2012, by Walter Frisch
Nineteenth-century music in its cultural, social, and intellectual contexts. Music in the Nineteenth Century examines the period from the Congress of Vienna in 1815 to the advent of Modernism in the 1890s. Frisch traces a complex web of relationships involving composers, performers, publishers, notated scores, oral traditions, audiences, institutions, cities, and nations. The book's central themes include middle-class involvement in music, the rich but elusive concept of Romanticism, the cult of virtuosity, and the ever-changing balance between musical and commercial interests. The final chapter considers the sound world of nineteenth-century music as captured by contemporary witnesses and early recordings. Western Music in Context: A Norton History comprises six volumes of moderate length, each written in an engaging style by a recognized expert. Authoritative and current, the series examines music in the broadest sense--as sounds notated, performed, and heard--focusing not only on composers and works, but also on broader social and intellectual currents.
2002, by Jon W. Finson
This up-to-date view of nineteenth-century classical music places a strong emphasis on the history of opera and on schematic representations of musical structure and form. The book presents a highly concise survey of nineteenth-century music tailored for the increasingly limited amount of time available to readers for the study of any one period, and focuses specifically on the central repertory heard today in the concert hall and at the opera house. The volume provides an overview and background information on nineteenth-century music including the Viennese ascendancy, musical drama in the first part of the nineteenth century, the styling of the avant-garde, operatic development from mid century, the life of the concert hall after mid century, the diversity of nationalism and the new language at century's end. For musicians and music lovers interested in an introduction to classical music.
2001, edited by Jim Samson
The most informed reference book on nineteenth-century music currently available, this comprehensive overview of music in the nineteenth century draws on the most recent scholarship in the field. Essays investigate the intellectual and socio-political history of the time, and examine topics such as nations and nationalism, the emergent concept of an avant garde, and musical styles and languages at the turn of the century. It contains a detailed chronology, and extensive glossaries.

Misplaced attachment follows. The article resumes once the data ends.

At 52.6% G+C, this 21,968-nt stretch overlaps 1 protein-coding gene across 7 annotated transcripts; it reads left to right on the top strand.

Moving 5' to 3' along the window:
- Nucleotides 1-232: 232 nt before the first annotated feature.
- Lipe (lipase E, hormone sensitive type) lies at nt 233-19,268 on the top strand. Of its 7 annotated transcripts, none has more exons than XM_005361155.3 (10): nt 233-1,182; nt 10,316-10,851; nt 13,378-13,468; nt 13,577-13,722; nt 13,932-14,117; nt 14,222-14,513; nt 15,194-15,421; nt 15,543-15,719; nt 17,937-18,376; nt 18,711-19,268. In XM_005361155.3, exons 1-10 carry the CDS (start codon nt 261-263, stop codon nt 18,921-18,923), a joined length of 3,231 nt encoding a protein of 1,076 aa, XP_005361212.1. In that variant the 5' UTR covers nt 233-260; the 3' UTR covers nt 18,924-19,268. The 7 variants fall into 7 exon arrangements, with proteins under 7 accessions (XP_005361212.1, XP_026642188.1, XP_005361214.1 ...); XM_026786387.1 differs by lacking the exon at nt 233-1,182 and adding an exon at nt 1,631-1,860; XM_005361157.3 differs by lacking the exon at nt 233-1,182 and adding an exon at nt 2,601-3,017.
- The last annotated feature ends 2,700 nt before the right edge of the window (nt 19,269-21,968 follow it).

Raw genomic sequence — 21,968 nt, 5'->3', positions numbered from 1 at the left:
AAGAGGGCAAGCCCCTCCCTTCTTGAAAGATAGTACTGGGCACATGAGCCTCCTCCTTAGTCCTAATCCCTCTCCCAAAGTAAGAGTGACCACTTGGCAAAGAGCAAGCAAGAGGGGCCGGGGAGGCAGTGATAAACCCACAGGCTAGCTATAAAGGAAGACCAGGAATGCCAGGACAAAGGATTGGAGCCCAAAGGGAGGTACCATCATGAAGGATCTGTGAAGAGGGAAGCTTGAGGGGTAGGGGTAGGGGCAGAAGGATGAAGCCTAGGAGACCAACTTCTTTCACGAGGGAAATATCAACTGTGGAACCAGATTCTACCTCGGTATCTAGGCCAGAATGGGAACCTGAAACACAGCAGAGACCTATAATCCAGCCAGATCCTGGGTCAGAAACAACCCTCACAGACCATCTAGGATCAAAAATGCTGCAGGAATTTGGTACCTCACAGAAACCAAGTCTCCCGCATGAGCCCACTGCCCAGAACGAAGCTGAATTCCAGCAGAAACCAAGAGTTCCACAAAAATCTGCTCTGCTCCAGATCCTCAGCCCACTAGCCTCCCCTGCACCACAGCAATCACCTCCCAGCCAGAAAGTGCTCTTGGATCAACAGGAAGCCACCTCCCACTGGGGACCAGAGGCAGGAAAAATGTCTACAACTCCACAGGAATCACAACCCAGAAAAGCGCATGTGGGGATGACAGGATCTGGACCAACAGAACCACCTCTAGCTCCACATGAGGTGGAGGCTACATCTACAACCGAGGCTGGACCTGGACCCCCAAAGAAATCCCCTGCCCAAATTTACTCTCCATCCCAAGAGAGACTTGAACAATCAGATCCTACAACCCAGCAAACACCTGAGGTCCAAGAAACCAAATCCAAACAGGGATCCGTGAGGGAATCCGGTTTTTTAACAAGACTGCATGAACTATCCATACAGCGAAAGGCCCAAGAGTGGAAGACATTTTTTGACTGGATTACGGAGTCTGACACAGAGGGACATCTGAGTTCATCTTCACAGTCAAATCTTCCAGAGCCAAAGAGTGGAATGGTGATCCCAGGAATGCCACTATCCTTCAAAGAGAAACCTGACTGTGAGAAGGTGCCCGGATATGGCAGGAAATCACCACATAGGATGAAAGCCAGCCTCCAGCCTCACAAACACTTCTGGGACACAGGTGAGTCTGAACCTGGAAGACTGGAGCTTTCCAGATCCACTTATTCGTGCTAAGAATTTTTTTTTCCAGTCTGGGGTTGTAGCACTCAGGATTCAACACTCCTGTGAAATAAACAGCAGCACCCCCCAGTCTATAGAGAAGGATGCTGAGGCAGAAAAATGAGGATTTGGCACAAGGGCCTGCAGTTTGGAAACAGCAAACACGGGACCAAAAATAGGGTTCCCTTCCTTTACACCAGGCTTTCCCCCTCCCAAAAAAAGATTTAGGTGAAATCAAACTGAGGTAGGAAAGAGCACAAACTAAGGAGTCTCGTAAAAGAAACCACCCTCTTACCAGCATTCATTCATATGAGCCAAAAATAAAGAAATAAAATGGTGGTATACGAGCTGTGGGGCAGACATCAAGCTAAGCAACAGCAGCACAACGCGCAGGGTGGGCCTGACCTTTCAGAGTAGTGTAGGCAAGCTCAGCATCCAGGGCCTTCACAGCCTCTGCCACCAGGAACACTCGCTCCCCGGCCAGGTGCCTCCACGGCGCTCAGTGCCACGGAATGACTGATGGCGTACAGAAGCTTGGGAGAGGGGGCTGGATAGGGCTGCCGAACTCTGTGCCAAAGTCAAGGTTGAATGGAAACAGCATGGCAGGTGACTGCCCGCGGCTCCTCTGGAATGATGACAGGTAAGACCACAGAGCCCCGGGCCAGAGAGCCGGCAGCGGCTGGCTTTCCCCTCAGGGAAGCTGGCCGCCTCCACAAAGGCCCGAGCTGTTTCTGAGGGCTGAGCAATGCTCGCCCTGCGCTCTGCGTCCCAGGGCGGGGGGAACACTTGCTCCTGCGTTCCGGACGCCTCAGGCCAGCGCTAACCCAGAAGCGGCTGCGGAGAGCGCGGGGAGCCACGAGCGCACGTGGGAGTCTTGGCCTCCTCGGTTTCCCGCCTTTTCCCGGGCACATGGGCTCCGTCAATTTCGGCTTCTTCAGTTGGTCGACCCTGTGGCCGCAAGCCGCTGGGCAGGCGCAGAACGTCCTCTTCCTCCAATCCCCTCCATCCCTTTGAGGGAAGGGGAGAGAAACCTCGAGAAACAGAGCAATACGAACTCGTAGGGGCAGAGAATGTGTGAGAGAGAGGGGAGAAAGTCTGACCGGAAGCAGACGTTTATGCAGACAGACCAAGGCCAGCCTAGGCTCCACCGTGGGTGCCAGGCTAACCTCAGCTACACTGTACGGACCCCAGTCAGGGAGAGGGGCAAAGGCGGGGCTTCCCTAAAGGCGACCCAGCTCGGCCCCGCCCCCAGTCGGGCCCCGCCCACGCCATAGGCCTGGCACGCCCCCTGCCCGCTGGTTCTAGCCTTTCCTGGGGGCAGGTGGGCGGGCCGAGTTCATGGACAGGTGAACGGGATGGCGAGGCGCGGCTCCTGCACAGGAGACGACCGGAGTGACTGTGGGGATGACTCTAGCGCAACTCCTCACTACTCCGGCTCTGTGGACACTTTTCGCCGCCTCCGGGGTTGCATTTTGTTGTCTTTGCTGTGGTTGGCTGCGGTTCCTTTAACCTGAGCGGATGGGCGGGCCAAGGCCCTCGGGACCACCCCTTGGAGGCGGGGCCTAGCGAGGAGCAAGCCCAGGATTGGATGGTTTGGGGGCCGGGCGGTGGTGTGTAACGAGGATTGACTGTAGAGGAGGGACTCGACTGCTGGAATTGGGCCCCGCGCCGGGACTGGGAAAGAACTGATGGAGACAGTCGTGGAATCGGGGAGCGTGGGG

2005, by Richard Taruskin
A survey of the traditions of western music by one of the most prominent and provocative musicologists of our time, this book illuminates, through a representative sampling of masterworks, those themes, styles, and currents that give shape and direction to each musical age. Volume 3 focuses on nineteenth-century music.
2007 by Arthur Wenk and D. J. Hoek
This new volume incorporates all entries from the previous editions by Arthur Wenk, expanding to cover writings drawn from periodicals, theses, dissertations, books, and Festschriften from 1940 to 2000. Over 9,000 references to analyses of works by over 1,000 composers of the nineteenth and twentieth centuries are included.
The library catalog of Bryn Mawr, Haverford and Swarthmore Colleges. Use Tripod Books and More to find relevant books, journals, dissertations, films, scores, recordings, and other material owned by the tri-college libraries. Click on the "request" button at the bottom of an item's record to have it delivered to Underhill or another library.
This is a gigantic catalog of millions of materials owned by libraries all over the world describing books, essays, scores, videos, sound recordings, websites, and manuscript collections. If you find something in WorldCat not owned by the Tri-Colleges we can probably get it for you.